Absolutely. In my duo, whoever books a particular job collects the pay, tips the wait staff, gets the flyers to the venue in advance, confirms the job with the contact person several days in advance of the date, confirms load in time, and in short, does all the monkey work. One place I work regularly actually pays by check, so that as well is handled by the person that booked it.

    Not always the scenario I encounter as a sideman for hire, but when I book my act, that's my business M.O. exactly.
     
  17. banjohabit

    banjohabit Tele-Holic

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    +1 i am afraid someone has not been 100% straight with you big john. it doesn't sound "clear,open,and agreed upon."

    as far as playing for the door goes, if your band is popular, (none of mine can presently make that claim) playing for door money with a minimal (say $100.00) garantee ,in my 35 yrs. of playing, has definitely been a winner for me with a couple of bands.both of those bands had a large local following, so, no problem filling a room. and VENUE MANAGEMENT WERE NOT ALLOWED TO COLLECT, COUNT, OR EVEN SEE THE CASH COLLECTED AT THE DOOR.

    for both bands, my wife, another member's wife, and our security/roadie (armed,ex-marine mp) collected and handled the cover charge contractually agreed to with the venue management, this method of doing so also agreed to in the contract. a different band member would carry the money away from the venue each night, still a good idea. or, you could just pay us $100.00 cash apiece and we would rock your joint.

    many managers opted to pay the $100.00 band minimum and let us collect the cover charge, and we usually came out topsides on that deal. but that was all back in the 1980's, when people had money and didn't stay home tapping on computer keyboards and smart phones all evening.
     
  18. Oakville Dave

    Oakville Dave Friend of Leo's

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    ALWAYS know what your payment is. Not knowing sets you up from problems. I spend the majority of time with new clients negotiating rates, not trying to convince them to hire us. If you're consistently running into problems, how about a simple contract to make it legal and binding. Even an email that states the financial agreement will be helpful it there are problems.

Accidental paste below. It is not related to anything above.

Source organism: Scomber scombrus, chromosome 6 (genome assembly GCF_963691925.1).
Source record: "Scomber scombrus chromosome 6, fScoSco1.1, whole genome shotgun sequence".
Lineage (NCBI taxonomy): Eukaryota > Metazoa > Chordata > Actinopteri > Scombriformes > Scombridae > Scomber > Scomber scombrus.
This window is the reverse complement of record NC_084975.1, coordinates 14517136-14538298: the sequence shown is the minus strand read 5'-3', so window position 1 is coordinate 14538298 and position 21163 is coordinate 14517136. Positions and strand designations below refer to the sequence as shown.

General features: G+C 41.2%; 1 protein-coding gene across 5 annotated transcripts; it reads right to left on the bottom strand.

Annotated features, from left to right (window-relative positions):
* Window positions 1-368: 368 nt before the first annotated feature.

19. sacizob

    sacizob Friend of Leo's

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    I once played a gig at a bar and thought the drinks were free. I ended up owing the bar money at the end of the night.

    The year was 1974, the bar owner would have to of waited for 6 years for the check.
     
  20. Oakville Dave

    Oakville Dave Friend of Leo's

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    Groove Hammer is a 9 piece band, and we have a sound technician that works with us who brings a trailer full of gear, so I can't ask any of them to show up for less than $50 a show. Our sound tech makes more, and when we get bigger gigs we split everything evenly and the band itself gets a cut to pay for posters, business cards, etc.

    I still gig occasionally with other musician friends in smaller sized groups, so the payment is smaller but divided fewer ways so it often ends up being the same or more than a Groove Hammer gig.

    My advice - for what it's worth! - is to approach EVERY aspect of your show as professionally as possible so that clients see and hear the value of your band over your competitors. Getting your rate settled beforehand is a big part of venues taking you seriously.

    As your relationship with a venue grows, along with your audience, they often will sweeten the deal with more money or a free tab, etc., so it's worth your while to do things right from the start.